Crank up the power
Company taps human energy to run appliances
An expanded Web version of segments seen on CNN
January 8, 1997
Web posted at: 9:10 p.m. EST
From Correspondent Ann Kellan
(CNN) -- Imagine appliances that aren't plugged in and that
don't require batteries, fuel, or even solar energy. Their
power source has been around for thousands of years, and
you've got some of it with you right now.
The latest in electronic gadgets run
on a basic principle: the power of human energy.
Windup Gadget Radio
24 sec./1.2M QuickTime movie
A wind-up radio, called the "free-play radio," has been on
the market for only a few months and costs about $100. Sixty
turns of the crank delivers 30 minutes of listening.
Vaughan Wiles, president of BayGen, the South African company
that manufactures the free-play, explains that the device's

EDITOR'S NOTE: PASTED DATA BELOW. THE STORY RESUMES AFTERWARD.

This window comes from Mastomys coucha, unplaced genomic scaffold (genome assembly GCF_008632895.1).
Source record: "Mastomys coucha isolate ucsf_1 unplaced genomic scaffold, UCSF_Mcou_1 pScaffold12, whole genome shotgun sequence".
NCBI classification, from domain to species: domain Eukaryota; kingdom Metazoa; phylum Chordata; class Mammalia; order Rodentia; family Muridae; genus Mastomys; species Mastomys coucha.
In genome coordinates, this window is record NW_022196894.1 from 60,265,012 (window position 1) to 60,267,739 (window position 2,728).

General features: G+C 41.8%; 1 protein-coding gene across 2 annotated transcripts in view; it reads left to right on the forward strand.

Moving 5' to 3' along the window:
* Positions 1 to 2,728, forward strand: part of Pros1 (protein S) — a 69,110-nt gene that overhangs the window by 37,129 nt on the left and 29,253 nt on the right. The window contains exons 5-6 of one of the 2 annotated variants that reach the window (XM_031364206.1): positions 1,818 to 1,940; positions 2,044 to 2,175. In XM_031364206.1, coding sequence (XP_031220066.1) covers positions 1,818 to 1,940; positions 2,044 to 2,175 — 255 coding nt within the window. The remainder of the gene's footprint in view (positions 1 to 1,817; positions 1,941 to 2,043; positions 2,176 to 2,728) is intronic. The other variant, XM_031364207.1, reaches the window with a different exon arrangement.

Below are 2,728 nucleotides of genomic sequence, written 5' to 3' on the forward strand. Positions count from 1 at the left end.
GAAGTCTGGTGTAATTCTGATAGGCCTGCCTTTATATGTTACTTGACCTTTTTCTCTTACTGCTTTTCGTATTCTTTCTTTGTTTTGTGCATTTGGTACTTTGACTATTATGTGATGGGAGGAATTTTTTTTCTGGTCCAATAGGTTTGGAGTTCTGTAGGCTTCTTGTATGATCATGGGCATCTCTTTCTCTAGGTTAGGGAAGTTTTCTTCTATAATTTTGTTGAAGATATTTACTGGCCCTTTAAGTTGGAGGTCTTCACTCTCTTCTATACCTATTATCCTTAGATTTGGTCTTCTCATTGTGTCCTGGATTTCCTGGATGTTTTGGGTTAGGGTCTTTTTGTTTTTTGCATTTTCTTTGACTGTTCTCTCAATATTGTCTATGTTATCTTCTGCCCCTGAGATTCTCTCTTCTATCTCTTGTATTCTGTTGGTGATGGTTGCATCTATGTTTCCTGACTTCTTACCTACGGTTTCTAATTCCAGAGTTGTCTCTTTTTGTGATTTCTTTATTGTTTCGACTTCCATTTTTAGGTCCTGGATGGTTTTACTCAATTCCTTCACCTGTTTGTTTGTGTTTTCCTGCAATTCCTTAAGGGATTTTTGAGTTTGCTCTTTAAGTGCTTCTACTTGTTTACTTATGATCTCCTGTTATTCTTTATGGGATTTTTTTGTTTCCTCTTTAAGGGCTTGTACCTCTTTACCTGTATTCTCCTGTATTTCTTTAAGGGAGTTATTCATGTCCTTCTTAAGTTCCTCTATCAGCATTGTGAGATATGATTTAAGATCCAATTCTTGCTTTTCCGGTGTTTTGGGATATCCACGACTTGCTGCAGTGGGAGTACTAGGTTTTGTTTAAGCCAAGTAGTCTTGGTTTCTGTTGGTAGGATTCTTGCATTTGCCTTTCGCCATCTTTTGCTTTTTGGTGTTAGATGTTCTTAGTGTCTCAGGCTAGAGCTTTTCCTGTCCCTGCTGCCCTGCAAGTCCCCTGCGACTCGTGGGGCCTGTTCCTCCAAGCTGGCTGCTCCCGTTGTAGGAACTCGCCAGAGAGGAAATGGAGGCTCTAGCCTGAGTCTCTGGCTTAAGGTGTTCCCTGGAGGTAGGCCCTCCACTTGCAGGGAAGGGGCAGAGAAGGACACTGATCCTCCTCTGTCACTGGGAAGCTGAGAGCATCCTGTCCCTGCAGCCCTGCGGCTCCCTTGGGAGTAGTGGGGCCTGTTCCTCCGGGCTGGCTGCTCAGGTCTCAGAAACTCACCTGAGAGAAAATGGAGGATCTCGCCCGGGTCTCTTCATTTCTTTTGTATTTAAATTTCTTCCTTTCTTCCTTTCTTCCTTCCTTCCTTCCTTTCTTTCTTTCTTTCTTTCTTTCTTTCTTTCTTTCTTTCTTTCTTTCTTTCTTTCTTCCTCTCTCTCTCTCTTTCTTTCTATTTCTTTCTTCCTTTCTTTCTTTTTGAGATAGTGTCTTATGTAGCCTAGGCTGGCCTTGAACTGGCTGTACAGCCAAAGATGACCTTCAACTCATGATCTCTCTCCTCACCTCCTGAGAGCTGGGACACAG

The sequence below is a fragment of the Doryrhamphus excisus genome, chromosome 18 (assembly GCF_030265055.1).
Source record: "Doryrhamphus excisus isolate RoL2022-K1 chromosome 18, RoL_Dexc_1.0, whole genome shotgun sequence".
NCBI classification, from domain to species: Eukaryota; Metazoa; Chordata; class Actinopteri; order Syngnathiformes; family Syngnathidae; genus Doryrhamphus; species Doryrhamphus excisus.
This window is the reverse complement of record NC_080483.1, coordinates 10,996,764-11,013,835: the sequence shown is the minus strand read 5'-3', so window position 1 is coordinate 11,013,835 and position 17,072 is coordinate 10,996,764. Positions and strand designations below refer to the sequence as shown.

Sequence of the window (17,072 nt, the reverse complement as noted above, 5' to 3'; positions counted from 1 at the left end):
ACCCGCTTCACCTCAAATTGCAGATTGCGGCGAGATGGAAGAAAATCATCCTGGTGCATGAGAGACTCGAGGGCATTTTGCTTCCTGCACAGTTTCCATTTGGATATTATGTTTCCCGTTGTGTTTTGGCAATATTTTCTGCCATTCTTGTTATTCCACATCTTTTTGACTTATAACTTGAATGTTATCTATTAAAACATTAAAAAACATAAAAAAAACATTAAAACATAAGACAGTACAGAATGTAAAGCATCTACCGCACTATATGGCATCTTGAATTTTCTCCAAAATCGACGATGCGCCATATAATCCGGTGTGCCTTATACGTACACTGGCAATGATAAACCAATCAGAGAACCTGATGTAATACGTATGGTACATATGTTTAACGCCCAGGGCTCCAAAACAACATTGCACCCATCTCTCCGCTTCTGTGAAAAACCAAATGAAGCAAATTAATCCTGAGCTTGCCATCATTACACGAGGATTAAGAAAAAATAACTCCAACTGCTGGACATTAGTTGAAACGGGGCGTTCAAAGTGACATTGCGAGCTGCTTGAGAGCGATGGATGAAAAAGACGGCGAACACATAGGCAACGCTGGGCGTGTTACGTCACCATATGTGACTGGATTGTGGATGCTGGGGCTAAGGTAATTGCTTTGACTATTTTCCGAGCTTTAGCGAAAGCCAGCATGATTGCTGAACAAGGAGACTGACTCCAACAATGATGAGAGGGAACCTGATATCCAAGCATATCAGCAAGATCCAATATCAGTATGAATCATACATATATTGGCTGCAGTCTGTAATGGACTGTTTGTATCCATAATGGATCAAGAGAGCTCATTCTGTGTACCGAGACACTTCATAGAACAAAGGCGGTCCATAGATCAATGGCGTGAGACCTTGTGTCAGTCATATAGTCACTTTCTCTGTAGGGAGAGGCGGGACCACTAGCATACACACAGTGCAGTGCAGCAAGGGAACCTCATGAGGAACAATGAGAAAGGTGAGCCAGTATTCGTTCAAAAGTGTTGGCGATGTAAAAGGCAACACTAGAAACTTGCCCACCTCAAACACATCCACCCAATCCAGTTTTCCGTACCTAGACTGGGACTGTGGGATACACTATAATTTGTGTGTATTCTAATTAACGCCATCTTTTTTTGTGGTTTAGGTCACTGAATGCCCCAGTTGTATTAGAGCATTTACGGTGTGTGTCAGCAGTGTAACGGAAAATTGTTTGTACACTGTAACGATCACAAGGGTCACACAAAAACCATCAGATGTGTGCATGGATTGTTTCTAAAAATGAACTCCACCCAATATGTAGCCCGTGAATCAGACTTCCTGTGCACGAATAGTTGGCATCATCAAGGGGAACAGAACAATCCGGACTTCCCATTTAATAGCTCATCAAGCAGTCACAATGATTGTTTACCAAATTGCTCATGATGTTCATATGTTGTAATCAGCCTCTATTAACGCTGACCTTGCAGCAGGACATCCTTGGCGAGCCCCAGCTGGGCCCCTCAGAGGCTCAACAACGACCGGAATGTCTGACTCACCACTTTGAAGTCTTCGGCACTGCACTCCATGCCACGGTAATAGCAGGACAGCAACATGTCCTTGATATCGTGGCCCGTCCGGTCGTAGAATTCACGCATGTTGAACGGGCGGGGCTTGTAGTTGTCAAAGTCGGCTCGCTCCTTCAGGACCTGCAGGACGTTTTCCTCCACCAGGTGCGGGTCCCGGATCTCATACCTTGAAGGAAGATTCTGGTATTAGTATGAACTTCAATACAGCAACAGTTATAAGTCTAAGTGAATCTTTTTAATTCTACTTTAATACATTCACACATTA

power generator is powered by a spring wound from one spool to another.
"The energy is stored on one side of the spool, transfers to
the other, and runs through the gear train," says Wiles. "If
there's a human being around that can wind, it'll work."
(264K/24 sec. AIFF or WAV sound)
The radio will last for thousands of hours, says BayGen's
Wiles, who added that it was initially designed to get
information to countrymen in under-developed regions.
The same concept is put to work in a wind-up flashlight that
is due to hit the market in another six months. The
prototype, Wiles says, will run for about eight minutes..
Users can increase or decrease the intensity of the light.
Decreasing it saves power and extends the duration.
(306K/28 sec. AIFF or WAV sound)
College students who got a look at the wind-up flashlight
said they'd be willing to wind it up to save energy and lose
the hassle of batteries.
BayGen says it's useful for emergencies and power outages.
The company is considering cell phones, laptop computers and
generators as it looks for new ways to link the old energy
source with modern technology.
(544K/25 sec. AIFF or WAV sound)
"We are in the middle of research now," Wiles says. "We
anticipate that there are other technologies ... to further
advance the utility of these products."
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